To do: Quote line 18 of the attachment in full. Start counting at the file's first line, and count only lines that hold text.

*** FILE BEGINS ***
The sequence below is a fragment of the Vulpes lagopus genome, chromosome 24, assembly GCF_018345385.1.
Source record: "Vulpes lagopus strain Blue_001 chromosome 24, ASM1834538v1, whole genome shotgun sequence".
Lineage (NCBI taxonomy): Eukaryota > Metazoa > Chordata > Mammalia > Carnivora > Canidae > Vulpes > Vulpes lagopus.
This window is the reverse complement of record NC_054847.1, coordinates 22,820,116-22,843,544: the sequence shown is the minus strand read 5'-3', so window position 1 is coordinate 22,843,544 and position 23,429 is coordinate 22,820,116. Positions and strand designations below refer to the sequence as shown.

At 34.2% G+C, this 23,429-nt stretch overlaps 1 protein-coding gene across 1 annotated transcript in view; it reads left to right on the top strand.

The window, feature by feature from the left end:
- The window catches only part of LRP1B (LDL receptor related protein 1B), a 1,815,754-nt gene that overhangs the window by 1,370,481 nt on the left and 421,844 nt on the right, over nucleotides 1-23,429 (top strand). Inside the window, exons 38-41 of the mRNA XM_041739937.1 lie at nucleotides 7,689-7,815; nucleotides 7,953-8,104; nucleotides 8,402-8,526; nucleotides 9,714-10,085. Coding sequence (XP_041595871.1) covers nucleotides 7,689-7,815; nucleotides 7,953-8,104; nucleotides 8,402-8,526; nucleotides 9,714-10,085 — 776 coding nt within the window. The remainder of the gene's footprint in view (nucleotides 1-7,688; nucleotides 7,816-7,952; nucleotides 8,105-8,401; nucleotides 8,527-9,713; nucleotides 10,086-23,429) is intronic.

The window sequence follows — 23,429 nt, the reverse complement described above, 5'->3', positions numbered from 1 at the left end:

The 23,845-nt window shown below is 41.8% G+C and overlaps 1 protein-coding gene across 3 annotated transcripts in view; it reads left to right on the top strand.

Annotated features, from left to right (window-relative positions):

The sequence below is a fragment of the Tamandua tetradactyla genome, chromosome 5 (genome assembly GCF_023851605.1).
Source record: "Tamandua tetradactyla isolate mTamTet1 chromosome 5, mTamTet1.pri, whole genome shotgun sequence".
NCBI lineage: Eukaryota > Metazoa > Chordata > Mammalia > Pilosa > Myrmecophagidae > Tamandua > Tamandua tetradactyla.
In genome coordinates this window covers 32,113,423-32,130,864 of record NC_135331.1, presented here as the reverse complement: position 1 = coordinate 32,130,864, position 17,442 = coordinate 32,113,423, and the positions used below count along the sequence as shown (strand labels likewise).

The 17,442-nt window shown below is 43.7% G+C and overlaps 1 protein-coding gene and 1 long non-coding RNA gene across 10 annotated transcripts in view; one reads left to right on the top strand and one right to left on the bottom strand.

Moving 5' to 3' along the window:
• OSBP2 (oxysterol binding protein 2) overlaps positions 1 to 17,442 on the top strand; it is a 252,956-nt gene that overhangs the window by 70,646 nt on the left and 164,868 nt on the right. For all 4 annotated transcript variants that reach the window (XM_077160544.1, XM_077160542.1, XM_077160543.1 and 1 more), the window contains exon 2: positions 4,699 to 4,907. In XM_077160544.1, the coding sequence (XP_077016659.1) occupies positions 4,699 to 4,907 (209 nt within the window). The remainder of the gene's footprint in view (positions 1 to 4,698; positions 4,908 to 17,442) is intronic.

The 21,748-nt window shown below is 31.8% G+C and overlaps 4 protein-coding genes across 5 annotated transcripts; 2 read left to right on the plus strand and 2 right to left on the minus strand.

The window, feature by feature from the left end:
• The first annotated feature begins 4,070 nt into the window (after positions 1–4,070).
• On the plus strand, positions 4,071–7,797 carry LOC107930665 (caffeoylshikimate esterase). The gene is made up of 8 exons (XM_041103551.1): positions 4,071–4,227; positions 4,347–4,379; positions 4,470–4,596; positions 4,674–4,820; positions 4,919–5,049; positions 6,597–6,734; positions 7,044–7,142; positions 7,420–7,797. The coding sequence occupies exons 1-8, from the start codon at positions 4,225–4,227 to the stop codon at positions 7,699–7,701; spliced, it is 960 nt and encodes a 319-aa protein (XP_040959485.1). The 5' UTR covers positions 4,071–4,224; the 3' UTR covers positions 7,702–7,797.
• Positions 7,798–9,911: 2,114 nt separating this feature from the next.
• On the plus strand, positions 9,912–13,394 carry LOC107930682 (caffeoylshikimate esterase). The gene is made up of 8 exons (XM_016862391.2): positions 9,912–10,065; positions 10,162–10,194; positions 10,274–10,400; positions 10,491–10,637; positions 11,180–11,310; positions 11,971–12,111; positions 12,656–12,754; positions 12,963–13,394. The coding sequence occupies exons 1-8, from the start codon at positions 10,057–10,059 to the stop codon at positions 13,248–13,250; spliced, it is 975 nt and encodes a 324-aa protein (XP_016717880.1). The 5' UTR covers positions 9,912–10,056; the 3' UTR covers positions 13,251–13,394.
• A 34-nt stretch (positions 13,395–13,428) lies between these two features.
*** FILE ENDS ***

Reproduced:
The 21,748-nt window shown below is 31.8% G+C and overlaps 4 protein-coding genes across 5 annotated transcripts; 2 read left to right on the plus strand and 2 right to left on the minus strand.